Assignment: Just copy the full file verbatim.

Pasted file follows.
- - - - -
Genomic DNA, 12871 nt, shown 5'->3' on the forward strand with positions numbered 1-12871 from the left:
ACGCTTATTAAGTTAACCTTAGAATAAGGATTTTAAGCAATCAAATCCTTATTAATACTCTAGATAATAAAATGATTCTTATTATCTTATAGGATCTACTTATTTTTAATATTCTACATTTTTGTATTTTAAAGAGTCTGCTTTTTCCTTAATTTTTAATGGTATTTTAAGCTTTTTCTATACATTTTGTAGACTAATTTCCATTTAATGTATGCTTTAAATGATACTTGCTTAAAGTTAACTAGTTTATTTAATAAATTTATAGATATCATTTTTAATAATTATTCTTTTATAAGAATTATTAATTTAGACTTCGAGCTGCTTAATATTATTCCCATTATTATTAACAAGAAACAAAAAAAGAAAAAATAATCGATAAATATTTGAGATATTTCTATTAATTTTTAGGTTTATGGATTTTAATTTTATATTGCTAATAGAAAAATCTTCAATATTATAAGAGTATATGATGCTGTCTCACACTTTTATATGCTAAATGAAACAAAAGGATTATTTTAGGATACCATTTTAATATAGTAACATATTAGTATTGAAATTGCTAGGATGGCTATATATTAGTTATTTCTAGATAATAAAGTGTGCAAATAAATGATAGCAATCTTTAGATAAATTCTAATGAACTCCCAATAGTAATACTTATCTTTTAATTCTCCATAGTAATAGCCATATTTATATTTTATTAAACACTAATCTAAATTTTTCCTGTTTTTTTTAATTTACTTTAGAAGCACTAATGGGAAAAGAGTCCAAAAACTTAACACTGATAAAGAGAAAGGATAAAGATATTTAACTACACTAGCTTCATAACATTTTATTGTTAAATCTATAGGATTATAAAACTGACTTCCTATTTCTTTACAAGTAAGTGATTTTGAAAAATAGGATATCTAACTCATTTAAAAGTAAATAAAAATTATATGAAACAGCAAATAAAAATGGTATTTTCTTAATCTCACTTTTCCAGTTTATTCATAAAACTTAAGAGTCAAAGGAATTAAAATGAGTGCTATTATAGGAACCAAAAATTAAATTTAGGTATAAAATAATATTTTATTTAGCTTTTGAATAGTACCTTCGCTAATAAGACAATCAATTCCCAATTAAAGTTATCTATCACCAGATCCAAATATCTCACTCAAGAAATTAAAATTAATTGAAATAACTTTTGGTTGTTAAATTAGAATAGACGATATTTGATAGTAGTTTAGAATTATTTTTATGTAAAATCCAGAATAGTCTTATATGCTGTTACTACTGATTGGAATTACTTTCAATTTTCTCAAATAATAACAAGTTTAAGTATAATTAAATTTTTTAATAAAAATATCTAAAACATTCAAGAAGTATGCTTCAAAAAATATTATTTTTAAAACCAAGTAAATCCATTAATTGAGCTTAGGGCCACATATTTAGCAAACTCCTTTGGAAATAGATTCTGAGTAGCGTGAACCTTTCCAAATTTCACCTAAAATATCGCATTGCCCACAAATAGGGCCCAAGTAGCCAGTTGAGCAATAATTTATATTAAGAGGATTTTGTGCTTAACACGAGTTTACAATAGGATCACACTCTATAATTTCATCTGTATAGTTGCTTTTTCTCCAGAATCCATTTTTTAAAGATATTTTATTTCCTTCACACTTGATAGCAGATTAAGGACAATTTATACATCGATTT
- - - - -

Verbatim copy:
Genomic DNA, 12871 nt, shown 5'->3' on the forward strand with positions numbered 1-12871 from the left:
ACGCTTATTAAGTTAACCTTAGAATAAGGATTTTAAGCAATCAAATCCTTATTAATACTCTAGATAATAAAATGATTCTTATTATCTTATAGGATCTACTTATTTTTAATATTCTACATTTTTGTATTTTAAAGAGTCTGCTTTTTCCTTAATTTTTAATGGTATTTTAAGCTTTTTCTATACATTTTGTAGACTAATTTCCATTTAATGTATGCTTTAAATGATACTTGCTTAAAGTTAACTAGTTTATTTAATAAATTTATAGATATCATTTTTAATAATTATTCTTTTATAAGAATTATTAATTTAGACTTCGAGCTGCTTAATATTATTCCCATTATTATTAACAAGAAACAAAAAAAGAAAAAATAATCGATAAATATTTGAGATATTTCTATTAATTTTTAGGTTTATGGATTTTAATTTTATATTGCTAATAGAAAAATCTTCAATATTATAAGAGTATATGATGCTGTCTCACACTTTTATATGCTAAATGAAACAAAAGGATTATTTTAGGATACCATTTTAATATAGTAACATATTAGTATTGAAATTGCTAGGATGGCTATATATTAGTTATTTCTAGATAATAAAGTGTGCAAATAAATGATAGCAATCTTTAGATAAATTCTAATGAACTCCCAATAGTAATACTTATCTTTTAATTCTCCATAGTAATAGCCATATTTATATTTTATTAAACACTAATCTAAATTTTTCCTGTTTTTTTTAATTTACTTTAGAAGCACTAATGGGAAAAGAGTCCAAAAACTTAACACTGATAAAGAGAAAGGATAAAGATATTTAACTACACTAGCTTCATAACATTTTATTGTTAAATCTATAGGATTATAAAACTGACTTCCTATTTCTTTACAAGTAAGTGATTTTGAAAAATAGGATATCTAACTCATTTAAAAGTAAATAAAAATTATATGAAACAGCAAATAAAAATGGTATTTTCTTAATCTCACTTTTCCAGTTTATTCATAAAACTTAAGAGTCAAAGGAATTAAAATGAGTGCTATTATAGGAACCAAAAATTAAATTTAGGTATAAAATAATATTTTATTTAGCTTTTGAATAGTACCTTCGCTAATAAGACAATCAATTCCCAATTAAAGTTATCTATCACCAGATCCAAATATCTCACTCAAGAAATTAAAATTAATTGAAATAACTTTTGGTTGTTAAATTAGAATAGACGATATTTGATAGTAGTTTAGAATTATTTTTATGTAAAATCCAGAATAGTCTTATATGCTGTTACTACTGATTGGAATTACTTTCAATTTTCTCAAATAATAACAAGTTTAAGTATAATTAAATTTTTTAATAAAAATATCTAAAACATTCAAGAAGTATGCTTCAAAAAATATTATTTTTAAAACCAAGTAAATCCATTAATTGAGCTTAGGGCCACATATTTAGCAAACTCCTTTGGAAATAGATTCTGAGTAGCGTGAACCTTTCCAAATTTCACCTAAAATATCGCATTGCCCACAAATAGGGCCCAAGTAGCCAGTTGAGCAATAATTTATATTAAGAGGATTTTGTGCTTAACACGAGTTTACAATAGGATCACACTCTATAATTTCATCTGTATAGTTGCTTTTTCTCCAGAATCCATTTTTTAAAGATATTTTATTTCCTTCACACTTGATAGCAGATTAAGGACAATTTATACATCGATTT